Data and Analytics

An HCI Topic

Leading companies use talent analytics to support a data-driven decision-making culture. You can compare multiple dimensions of talent data and organizational data to see the impact that changes have on the rest of the company. Understand how to collect meaningful information, drill down into critical data, and summarize findings to support your next talent decisions.

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Featured in Data and Analytics:

hr strategy

Do You Have a Sell-by-Date?

Blog | Author: Karie Willyerd | Source: HCI | Published: August 9, 2016

Whether software or hardware robots, computerization is going to affect jobs dramatically in the next decade—perhaps more than any decade in history. Increasingly, it’s on you to manage your own career to be prepared for tomorrow.

technology skills changing markets

Recruit Emerging Skills in Changing Markets

Webcast | Presented By: Dion Love | Webcast Airs: August 3, 2016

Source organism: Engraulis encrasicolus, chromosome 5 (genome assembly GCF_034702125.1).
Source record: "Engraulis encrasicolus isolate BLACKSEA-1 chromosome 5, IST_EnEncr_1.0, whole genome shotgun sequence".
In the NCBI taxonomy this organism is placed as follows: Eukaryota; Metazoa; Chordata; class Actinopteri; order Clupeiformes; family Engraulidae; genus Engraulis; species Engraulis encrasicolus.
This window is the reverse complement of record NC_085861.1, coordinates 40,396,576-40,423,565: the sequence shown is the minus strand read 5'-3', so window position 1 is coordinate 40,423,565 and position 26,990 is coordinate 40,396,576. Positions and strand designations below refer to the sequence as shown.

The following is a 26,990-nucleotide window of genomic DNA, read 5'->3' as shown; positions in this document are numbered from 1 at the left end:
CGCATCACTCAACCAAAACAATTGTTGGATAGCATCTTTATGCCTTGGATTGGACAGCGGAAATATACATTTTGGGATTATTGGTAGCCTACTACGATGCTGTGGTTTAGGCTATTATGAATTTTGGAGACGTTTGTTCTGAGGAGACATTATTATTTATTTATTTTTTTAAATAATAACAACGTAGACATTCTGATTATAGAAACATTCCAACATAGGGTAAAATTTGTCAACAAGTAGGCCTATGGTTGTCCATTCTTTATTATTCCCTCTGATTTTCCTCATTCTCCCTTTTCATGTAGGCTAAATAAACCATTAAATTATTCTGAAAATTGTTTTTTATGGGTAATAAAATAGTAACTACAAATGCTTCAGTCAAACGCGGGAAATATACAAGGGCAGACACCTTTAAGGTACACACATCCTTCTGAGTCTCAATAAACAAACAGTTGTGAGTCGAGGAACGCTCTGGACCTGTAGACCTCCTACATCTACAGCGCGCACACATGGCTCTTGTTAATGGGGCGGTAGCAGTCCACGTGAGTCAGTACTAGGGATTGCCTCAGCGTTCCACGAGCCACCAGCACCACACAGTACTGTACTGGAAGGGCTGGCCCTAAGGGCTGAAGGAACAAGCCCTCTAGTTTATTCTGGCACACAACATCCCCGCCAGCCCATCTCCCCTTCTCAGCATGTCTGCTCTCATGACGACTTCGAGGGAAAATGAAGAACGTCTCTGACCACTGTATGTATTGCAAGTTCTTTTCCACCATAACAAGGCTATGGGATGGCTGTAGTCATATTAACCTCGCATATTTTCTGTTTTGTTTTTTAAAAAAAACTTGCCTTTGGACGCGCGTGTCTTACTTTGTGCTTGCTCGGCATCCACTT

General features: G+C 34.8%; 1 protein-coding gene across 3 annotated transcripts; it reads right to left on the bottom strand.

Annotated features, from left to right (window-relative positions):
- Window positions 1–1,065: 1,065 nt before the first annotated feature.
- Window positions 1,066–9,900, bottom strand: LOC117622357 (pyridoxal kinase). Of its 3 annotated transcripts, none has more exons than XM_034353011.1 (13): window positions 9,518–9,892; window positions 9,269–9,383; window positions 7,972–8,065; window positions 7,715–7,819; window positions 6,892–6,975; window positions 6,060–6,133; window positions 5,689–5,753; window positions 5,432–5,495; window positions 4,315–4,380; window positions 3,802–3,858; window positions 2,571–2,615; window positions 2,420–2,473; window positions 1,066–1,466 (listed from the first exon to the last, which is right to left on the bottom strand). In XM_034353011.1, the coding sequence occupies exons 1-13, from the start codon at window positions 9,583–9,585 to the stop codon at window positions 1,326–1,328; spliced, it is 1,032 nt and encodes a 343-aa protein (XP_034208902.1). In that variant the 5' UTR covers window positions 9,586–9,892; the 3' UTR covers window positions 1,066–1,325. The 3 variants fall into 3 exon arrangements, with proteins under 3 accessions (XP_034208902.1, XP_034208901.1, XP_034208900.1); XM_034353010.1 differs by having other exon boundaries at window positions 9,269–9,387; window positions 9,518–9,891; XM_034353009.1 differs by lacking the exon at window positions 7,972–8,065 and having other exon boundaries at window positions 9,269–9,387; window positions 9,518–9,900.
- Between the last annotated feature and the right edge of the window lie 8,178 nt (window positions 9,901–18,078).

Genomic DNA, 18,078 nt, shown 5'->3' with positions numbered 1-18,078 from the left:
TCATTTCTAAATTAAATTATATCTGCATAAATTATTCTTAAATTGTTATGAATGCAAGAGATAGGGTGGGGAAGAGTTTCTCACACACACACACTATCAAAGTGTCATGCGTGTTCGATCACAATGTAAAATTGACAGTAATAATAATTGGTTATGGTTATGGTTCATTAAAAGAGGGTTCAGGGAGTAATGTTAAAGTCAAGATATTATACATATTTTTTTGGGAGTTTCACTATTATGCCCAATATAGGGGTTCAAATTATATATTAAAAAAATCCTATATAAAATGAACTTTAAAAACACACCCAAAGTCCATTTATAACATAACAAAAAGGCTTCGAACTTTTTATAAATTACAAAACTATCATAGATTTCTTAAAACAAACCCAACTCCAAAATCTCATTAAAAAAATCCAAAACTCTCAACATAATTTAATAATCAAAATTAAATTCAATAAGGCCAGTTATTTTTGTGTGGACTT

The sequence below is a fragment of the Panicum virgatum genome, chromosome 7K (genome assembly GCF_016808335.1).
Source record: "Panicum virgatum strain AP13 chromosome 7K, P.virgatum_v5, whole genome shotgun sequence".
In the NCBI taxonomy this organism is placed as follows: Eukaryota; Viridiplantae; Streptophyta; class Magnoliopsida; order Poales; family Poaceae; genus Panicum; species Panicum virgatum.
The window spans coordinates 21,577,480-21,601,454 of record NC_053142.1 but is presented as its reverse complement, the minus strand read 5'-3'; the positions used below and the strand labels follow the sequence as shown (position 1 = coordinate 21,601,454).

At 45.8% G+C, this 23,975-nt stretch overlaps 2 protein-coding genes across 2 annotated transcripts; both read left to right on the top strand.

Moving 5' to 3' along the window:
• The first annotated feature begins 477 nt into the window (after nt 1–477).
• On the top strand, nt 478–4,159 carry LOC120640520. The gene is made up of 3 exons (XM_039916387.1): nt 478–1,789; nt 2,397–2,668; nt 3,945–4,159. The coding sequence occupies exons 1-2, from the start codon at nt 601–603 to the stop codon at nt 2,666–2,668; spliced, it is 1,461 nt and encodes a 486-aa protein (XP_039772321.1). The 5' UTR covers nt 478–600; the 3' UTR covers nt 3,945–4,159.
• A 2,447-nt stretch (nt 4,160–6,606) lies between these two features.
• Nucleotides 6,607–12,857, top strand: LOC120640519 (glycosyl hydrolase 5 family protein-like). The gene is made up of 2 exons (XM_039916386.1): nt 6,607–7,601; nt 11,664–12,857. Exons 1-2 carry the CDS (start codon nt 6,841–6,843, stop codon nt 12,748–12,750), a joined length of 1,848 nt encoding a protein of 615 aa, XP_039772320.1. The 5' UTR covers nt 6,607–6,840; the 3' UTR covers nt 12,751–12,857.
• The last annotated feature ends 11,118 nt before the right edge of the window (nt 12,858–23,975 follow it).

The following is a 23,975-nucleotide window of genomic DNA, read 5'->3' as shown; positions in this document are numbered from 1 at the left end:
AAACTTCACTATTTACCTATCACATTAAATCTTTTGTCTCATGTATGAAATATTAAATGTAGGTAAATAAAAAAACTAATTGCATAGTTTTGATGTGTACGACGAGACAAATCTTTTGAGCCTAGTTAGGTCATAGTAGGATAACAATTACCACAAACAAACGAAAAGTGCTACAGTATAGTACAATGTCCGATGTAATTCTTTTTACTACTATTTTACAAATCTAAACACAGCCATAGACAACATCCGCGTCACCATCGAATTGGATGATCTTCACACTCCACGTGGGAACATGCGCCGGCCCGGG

Learn how to change from traditional recruiting methods to a data-driven, strategic approach. Additionally, learn how leading companies are using external labor market and competitive data to assess the talent landscape and inform workforce and recruiting strategies for critical roles.

White Paper

Workforce Analytics in the Cloud

White Paper | Source: SAP | Published: July 22, 2016

Many HR organizations lack the data and analytics tools they need to improve decision making and drive business growth. Find out how the SAP SuccessFactors Workforce Analytics solution can benefit your company, from lowering costs to reducing ...

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survey action planning

Rethinking Survey Action Planning – from Magical Solutions to Continuous Action

Blog | Author: Jeffrey Jolton | Source: HCI | Published: June 24, 2016

The traditional model of survey-based action planning is simple enough. Managers get their survey results. Discuss those results with their teams. Identify two or three areas to take action on (and don’t forget to maintain those strengths!). Come up with an action plan for each. Implement. And then repeat in the next survey cycle. Yet for such a simple concept, it creates a lot of headache and discomfort for managers. It takes too much time. They don’t know what to do. It doesn’t seem relevant to their work.

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